Tweens are also using clothes differently than older kids. Teen labels mostly follow trend cycles, pumping out whatever denim cut is popular. Tweens are looking to experiment, and want more of a mix of styles to choose from.
“Tween is the phase where there’s boldness and self-expression, but they don’t quite need that validation of caring what other people think,” said Laura Roso Vidrequin, the founder of kids resale site Kids O’Clock.
At the same time, brands should be cautious of making styles that feel too juvenile.
“Because these kids are seeing how 18 and 20-year-olds dress on Instagram and TikTok, they’re more sophisticated and don’t want such cutesy clothes,” said Casey Lewis, the journalist behind the Gen-Z newsletter After School. “Tween brands like Delia’s and Justice crashed and burned because they relied on fuchsia, purple and glitter, and didn’t really evolve as they were supposed to. That’s not [all] that tweens are looking for.”
Tween brands should consider how comfortable Gen-Z is with gender fluidity, and offer gender-neutral options, Lewis noted. These options will “speak to kids who don’t want to be pandered to by gender, and also appeal to parents who are increasingly woke,” she said.
Francesca’s chief marketing officer Jann Parish said tweens today have plenty of choices for casual clothes and athletic wear, which is why Franki by Francesa’s is focussing on occasion wear.
“For a young girl, coming of age celebrations like bar and bat mitzvahs and school dances are important milestones where they need options, so that’s something we can really own,” said Parish.
Janie and Jack sees an opportunity with elevated basics that “take a fashion twist … as opposed to putting out more activewear,” said chief executive Linda Heasley. “The brand fills a void in the market by delivering essential classics.”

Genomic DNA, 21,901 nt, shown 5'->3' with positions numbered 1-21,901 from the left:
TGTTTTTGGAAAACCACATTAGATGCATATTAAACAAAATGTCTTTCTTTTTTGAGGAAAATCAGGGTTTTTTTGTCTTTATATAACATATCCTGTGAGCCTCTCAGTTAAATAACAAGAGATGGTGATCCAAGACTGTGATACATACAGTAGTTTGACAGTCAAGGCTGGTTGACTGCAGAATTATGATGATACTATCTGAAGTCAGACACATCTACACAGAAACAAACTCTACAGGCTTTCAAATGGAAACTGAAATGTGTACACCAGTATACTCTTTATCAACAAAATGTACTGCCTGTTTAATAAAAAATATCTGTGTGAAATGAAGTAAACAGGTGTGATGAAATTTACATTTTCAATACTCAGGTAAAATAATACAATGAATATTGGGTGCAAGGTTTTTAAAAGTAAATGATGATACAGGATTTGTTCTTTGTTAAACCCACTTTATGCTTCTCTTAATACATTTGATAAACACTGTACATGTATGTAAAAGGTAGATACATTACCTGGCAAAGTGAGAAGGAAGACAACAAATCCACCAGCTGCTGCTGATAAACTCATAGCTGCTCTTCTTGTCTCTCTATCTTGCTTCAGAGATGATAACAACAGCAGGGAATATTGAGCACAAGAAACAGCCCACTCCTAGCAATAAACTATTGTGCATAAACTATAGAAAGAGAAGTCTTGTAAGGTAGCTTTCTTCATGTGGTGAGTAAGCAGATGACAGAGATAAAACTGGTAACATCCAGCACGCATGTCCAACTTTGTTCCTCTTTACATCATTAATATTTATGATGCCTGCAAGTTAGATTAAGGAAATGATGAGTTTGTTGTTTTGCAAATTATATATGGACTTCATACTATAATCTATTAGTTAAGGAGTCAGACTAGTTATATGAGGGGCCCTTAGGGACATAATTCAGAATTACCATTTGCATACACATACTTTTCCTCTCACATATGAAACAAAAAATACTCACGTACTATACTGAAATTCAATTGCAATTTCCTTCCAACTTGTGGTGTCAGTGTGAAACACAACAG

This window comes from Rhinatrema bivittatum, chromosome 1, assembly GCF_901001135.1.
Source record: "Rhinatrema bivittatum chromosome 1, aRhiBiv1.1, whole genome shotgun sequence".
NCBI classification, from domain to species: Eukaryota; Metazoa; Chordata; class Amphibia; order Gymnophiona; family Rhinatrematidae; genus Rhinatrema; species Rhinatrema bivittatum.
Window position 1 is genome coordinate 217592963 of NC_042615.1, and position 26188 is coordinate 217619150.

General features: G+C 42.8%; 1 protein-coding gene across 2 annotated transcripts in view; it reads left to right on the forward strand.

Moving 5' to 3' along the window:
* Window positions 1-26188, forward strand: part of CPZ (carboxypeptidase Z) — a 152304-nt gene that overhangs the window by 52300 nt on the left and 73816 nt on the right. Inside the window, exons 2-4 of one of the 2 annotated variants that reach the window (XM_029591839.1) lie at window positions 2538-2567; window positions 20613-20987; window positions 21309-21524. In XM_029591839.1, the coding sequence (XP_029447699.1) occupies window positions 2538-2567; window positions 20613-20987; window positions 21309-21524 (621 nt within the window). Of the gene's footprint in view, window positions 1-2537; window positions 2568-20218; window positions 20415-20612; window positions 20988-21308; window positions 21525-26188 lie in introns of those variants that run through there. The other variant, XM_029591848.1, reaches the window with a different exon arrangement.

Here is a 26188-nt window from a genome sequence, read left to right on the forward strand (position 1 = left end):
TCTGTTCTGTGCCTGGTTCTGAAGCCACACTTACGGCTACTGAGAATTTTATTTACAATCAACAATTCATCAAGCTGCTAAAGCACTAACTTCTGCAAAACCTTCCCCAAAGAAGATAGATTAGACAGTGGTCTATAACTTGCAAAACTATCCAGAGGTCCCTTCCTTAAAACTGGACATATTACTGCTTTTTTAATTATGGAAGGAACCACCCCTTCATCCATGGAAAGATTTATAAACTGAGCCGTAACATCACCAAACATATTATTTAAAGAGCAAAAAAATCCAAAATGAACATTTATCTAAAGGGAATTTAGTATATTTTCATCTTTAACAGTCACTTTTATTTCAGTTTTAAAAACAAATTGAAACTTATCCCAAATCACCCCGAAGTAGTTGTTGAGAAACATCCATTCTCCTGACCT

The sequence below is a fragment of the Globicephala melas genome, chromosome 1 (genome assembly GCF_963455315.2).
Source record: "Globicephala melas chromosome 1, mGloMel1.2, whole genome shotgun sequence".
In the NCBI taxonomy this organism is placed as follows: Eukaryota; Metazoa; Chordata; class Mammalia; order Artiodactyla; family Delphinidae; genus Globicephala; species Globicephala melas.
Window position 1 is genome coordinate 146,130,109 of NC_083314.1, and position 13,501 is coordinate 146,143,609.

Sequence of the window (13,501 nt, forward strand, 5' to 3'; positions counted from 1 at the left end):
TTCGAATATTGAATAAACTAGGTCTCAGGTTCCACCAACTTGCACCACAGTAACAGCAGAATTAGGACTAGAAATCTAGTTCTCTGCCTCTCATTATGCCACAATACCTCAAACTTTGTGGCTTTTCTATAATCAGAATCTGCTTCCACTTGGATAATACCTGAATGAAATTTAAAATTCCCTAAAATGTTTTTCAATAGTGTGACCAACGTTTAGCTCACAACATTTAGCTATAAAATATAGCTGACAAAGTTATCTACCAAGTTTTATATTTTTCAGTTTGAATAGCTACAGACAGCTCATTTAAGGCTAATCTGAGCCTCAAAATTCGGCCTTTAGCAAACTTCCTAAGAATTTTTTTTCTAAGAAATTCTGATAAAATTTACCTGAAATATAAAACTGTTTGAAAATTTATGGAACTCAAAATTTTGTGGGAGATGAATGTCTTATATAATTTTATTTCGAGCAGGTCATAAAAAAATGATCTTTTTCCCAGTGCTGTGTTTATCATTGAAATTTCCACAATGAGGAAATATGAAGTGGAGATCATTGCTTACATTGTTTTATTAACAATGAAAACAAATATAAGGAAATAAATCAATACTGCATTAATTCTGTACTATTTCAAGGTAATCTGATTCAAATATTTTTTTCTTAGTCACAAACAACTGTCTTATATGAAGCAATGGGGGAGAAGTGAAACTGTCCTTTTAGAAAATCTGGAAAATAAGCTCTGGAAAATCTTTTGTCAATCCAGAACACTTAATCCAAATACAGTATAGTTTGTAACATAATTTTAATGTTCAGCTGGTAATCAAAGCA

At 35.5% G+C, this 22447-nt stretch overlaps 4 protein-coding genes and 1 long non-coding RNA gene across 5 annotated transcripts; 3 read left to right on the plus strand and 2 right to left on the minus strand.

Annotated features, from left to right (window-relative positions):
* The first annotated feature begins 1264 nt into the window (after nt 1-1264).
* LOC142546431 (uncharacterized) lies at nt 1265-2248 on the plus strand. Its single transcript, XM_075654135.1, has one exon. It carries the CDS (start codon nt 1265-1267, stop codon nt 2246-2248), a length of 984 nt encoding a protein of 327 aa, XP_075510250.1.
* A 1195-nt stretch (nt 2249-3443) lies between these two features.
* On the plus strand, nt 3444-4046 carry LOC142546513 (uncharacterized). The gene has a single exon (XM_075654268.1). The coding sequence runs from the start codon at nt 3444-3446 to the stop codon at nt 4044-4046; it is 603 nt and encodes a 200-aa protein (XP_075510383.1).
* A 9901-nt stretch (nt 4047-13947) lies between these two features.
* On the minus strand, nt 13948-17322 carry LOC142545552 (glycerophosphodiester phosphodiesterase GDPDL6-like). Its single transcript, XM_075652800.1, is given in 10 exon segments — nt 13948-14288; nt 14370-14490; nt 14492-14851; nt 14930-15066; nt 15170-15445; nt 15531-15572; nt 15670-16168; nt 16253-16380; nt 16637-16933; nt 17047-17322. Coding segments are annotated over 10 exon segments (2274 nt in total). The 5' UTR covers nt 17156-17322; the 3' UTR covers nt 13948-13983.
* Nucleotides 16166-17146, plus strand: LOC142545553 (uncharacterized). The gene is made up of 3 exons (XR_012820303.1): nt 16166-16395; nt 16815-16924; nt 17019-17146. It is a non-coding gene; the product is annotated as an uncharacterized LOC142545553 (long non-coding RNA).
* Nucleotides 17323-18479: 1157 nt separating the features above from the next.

What a Girl Wants
How to reach young shoppers is still something brands are trying to figure out.
Tween brands should also be looking for ways to infuse activities like gaming into styles and marketing, said Vidrequin of Kids O’Clock.
“They are the tech wizards in their house, so you need to speak this language,” Vidrequin said. “You need to be well-versed in gaming, TikTok, which viral videos are in their market.”
TikTok technically only allows users 13 and older to register for an account, although one-third of the platform’s users are under 14. In the US, there are strict regulations about how and how often brands can advertise to kids under 12 on mediums like television, but TikTok advertising strategies are still in development.
For brands that really want to catch tween shoppers, one way to evolve beyond social media ads is to roll out stores that feel like eye candy, Lewis said. Part of the excitement of shopping at stores like Delia’s and Limited Too was the assortment of candy and makeup. These stores tapped into the cultural zeitgeist, which tweens brands now need to do for kids who are glued to their phones.
“When we were tweens, our only exposure to the outside world was MTV and teen magazines,” said Lewis. “But kids today have so much more knowledge, and … are excited to buy clothes.”